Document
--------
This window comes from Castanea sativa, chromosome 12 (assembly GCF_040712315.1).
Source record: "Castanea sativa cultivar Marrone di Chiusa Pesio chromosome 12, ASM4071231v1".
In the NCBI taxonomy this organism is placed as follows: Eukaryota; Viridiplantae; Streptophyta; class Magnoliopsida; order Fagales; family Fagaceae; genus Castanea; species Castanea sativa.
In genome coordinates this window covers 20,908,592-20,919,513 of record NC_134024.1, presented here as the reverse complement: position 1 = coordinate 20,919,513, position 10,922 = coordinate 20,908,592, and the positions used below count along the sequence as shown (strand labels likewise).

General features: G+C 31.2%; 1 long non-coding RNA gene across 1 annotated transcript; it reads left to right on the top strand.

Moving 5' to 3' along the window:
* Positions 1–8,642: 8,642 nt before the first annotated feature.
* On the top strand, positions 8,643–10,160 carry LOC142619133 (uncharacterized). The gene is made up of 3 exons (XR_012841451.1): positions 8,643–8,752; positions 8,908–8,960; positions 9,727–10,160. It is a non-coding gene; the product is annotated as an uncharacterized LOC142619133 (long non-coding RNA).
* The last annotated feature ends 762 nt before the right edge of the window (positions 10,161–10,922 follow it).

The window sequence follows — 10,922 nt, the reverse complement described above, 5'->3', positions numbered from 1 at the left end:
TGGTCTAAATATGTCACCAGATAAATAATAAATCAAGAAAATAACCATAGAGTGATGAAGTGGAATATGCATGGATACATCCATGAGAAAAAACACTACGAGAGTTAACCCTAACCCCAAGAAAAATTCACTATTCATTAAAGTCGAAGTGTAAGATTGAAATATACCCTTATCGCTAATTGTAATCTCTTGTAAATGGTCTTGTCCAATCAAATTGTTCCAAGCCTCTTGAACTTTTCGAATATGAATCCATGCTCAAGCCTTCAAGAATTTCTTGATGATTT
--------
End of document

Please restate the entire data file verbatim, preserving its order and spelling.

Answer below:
This window comes from Castanea sativa, chromosome 12 (assembly GCF_040712315.1).
Source record: "Castanea sativa cultivar Marrone di Chiusa Pesio chromosome 12, ASM4071231v1".
In the NCBI taxonomy this organism is placed as follows: Eukaryota; Viridiplantae; Streptophyta; class Magnoliopsida; order Fagales; family Fagaceae; genus Castanea; species Castanea sativa.
In genome coordinates this window covers 20,908,592-20,919,513 of record NC_134024.1, presented here as the reverse complement: position 1 = coordinate 20,919,513, position 10,922 = coordinate 20,908,592, and the positions used below count along the sequence as shown (strand labels likewise).

General features: G+C 31.2%; 1 long non-coding RNA gene across 1 annotated transcript; it reads left to right on the top strand.

Moving 5' to 3' along the window:
* Positions 1–8,642: 8,642 nt before the first annotated feature.
* On the top strand, positions 8,643–10,160 carry LOC142619133 (uncharacterized). The gene is made up of 3 exons (XR_012841451.1): positions 8,643–8,752; positions 8,908–8,960; positions 9,727–10,160. It is a non-coding gene; the product is annotated as an uncharacterized LOC142619133 (long non-coding RNA).
* The last annotated feature ends 762 nt before the right edge of the window (positions 10,161–10,922 follow it).

The window sequence follows — 10,922 nt, the reverse complement described above, 5'->3', positions numbered from 1 at the left end:
TGGTCTAAATATGTCACCAGATAAATAATAAATCAAGAAAATAACCATAGAGTGATGAAGTGGAATATGCATGGATACATCCATGAGAAAAAACACTACGAGAGTTAACCCTAACCCCAAGAAAAATTCACTATTCATTAAAGTCGAAGTGTAAGATTGAAATATACCCTTATCGCTAATTGTAATCTCTTGTAAATGGTCTTGTCCAATCAAATTGTTCCAAGCCTCTTGAACTTTTCGAATATGAATCCATGCTCAAGCCTTCAAGAATTTCTTGATGATTT